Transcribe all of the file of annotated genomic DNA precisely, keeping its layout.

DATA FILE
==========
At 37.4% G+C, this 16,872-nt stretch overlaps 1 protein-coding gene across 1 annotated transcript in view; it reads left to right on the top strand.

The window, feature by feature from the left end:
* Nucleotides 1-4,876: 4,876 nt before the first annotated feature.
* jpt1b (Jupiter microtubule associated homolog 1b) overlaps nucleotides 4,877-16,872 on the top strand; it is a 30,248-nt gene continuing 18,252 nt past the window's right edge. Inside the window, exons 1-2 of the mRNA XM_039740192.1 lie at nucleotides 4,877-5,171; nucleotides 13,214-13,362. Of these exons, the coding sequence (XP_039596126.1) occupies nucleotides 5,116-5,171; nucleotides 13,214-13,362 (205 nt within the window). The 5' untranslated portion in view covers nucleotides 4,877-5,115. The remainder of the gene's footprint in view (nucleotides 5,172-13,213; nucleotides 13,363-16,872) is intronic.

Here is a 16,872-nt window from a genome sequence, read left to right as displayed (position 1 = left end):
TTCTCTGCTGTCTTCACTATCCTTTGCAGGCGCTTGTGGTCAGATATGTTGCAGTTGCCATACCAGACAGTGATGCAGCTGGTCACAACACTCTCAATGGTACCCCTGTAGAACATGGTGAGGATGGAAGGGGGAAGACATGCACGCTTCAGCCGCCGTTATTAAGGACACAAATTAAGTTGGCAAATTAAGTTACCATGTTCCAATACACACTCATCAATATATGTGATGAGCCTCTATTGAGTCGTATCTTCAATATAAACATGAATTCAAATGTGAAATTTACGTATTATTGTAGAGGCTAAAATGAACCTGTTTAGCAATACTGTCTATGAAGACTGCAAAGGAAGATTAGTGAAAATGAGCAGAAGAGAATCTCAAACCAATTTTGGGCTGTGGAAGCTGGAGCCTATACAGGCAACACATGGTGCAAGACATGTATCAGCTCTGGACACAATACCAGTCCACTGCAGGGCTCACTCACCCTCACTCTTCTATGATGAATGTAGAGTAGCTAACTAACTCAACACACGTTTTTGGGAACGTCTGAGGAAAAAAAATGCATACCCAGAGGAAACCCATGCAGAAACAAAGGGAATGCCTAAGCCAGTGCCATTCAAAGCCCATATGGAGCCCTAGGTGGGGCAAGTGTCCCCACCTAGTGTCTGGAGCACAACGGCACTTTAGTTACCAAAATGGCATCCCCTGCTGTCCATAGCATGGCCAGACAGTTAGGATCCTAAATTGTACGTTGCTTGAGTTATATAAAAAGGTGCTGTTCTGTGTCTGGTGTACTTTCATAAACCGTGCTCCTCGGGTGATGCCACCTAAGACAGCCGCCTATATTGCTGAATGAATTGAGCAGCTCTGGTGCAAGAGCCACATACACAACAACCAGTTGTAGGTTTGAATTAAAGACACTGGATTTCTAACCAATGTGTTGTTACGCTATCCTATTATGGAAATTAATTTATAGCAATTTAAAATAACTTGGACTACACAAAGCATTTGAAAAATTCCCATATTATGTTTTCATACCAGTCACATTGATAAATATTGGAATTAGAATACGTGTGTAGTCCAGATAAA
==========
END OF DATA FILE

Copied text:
At 37.4% G+C, this 16,872-nt stretch overlaps 1 protein-coding gene across 1 annotated transcript in view; it reads left to right on the top strand.

The window, feature by feature from the left end:
* Nucleotides 1-4,876: 4,876 nt before the first annotated feature.
* jpt1b (Jupiter microtubule associated homolog 1b) overlaps nucleotides 4,877-16,872 on the top strand; it is a 30,248-nt gene continuing 18,252 nt past the window's right edge. Inside the window, exons 1-2 of the mRNA XM_039740192.1 lie at nucleotides 4,877-5,171; nucleotides 13,214-13,362. Of these exons, the coding sequence (XP_039596126.1) occupies nucleotides 5,116-5,171; nucleotides 13,214-13,362 (205 nt within the window). The 5' untranslated portion in view covers nucleotides 4,877-5,115. The remainder of the gene's footprint in view (nucleotides 5,172-13,213; nucleotides 13,363-16,872) is intronic.

Here is a 16,872-nt window from a genome sequence, read left to right as displayed (position 1 = left end):
TTCTCTGCTGTCTTCACTATCCTTTGCAGGCGCTTGTGGTCAGATATGTTGCAGTTGCCATACCAGACAGTGATGCAGCTGGTCACAACACTCTCAATGGTACCCCTGTAGAACATGGTGAGGATGGAAGGGGGAAGACATGCACGCTTCAGCCGCCGTTATTAAGGACACAAATTAAGTTGGCAAATTAAGTTACCATGTTCCAATACACACTCATCAATATATGTGATGAGCCTCTATTGAGTCGTATCTTCAATATAAACATGAATTCAAATGTGAAATTTACGTATTATTGTAGAGGCTAAAATGAACCTGTTTAGCAATACTGTCTATGAAGACTGCAAAGGAAGATTAGTGAAAATGAGCAGAAGAGAATCTCAAACCAATTTTGGGCTGTGGAAGCTGGAGCCTATACAGGCAACACATGGTGCAAGACATGTATCAGCTCTGGACACAATACCAGTCCACTGCAGGGCTCACTCACCCTCACTCTTCTATGATGAATGTAGAGTAGCTAACTAACTCAACACACGTTTTTGGGAACGTCTGAGGAAAAAAAATGCATACCCAGAGGAAACCCATGCAGAAACAAAGGGAATGCCTAAGCCAGTGCCATTCAAAGCCCATATGGAGCCCTAGGTGGGGCAAGTGTCCCCACCTAGTGTCTGGAGCACAACGGCACTTTAGTTACCAAAATGGCATCCCCTGCTGTCCATAGCATGGCCAGACAGTTAGGATCCTAAATTGTACGTTGCTTGAGTTATATAAAAAGGTGCTGTTCTGTGTCTGGTGTACTTTCATAAACCGTGCTCCTCGGGTGATGCCACCTAAGACAGCCGCCTATATTGCTGAATGAATTGAGCAGCTCTGGTGCAAGAGCCACATACACAACAACCAGTTGTAGGTTTGAATTAAAGACACTGGATTTCTAACCAATGTGTTGTTACGCTATCCTATTATGGAAATTAATTTATAGCAATTTAAAATAACTTGGACTACACAAAGCATTTGAAAAATTCCCATATTATGTTTTCATACCAGTCACATTGATAAATATTGGAATTAGAATACGTGTGTAGTCCAGATAAA